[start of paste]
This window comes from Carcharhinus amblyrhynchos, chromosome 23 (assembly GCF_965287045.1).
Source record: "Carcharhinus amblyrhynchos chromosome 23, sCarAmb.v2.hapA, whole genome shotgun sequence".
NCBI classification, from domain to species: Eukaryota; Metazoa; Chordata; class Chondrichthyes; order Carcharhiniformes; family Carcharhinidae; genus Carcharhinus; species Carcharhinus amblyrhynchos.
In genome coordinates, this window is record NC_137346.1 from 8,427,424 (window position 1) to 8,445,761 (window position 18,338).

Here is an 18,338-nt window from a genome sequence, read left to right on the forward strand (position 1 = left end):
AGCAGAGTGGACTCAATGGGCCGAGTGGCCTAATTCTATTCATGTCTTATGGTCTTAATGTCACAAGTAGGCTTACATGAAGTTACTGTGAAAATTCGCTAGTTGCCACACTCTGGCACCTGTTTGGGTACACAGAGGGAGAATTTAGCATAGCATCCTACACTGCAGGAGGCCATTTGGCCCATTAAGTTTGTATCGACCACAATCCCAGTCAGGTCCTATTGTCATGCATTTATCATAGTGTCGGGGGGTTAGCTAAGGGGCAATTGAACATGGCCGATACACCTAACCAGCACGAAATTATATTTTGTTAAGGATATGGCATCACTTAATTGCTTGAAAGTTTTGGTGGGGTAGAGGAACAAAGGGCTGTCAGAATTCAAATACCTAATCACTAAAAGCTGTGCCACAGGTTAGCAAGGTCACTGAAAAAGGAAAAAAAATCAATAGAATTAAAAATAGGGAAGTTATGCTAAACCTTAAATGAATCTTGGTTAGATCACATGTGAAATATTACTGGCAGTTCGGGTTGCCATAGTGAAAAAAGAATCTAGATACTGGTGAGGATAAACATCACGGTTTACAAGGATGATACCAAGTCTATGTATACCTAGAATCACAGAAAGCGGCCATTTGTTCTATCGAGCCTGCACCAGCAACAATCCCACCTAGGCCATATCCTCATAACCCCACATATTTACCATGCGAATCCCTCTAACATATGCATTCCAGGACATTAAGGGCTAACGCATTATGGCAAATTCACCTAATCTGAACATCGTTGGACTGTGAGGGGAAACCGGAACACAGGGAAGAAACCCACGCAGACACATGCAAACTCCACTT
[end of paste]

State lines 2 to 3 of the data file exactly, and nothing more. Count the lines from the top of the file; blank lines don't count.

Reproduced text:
Source record: "Carcharhinus amblyrhynchos chromosome 23, sCarAmb.v2.hapA, whole genome shotgun sequence".
NCBI classification, from domain to species: Eukaryota; Metazoa; Chordata; class Chondrichthyes; order Carcharhiniformes; family Carcharhinidae; genus Carcharhinus; species Carcharhinus amblyrhynchos.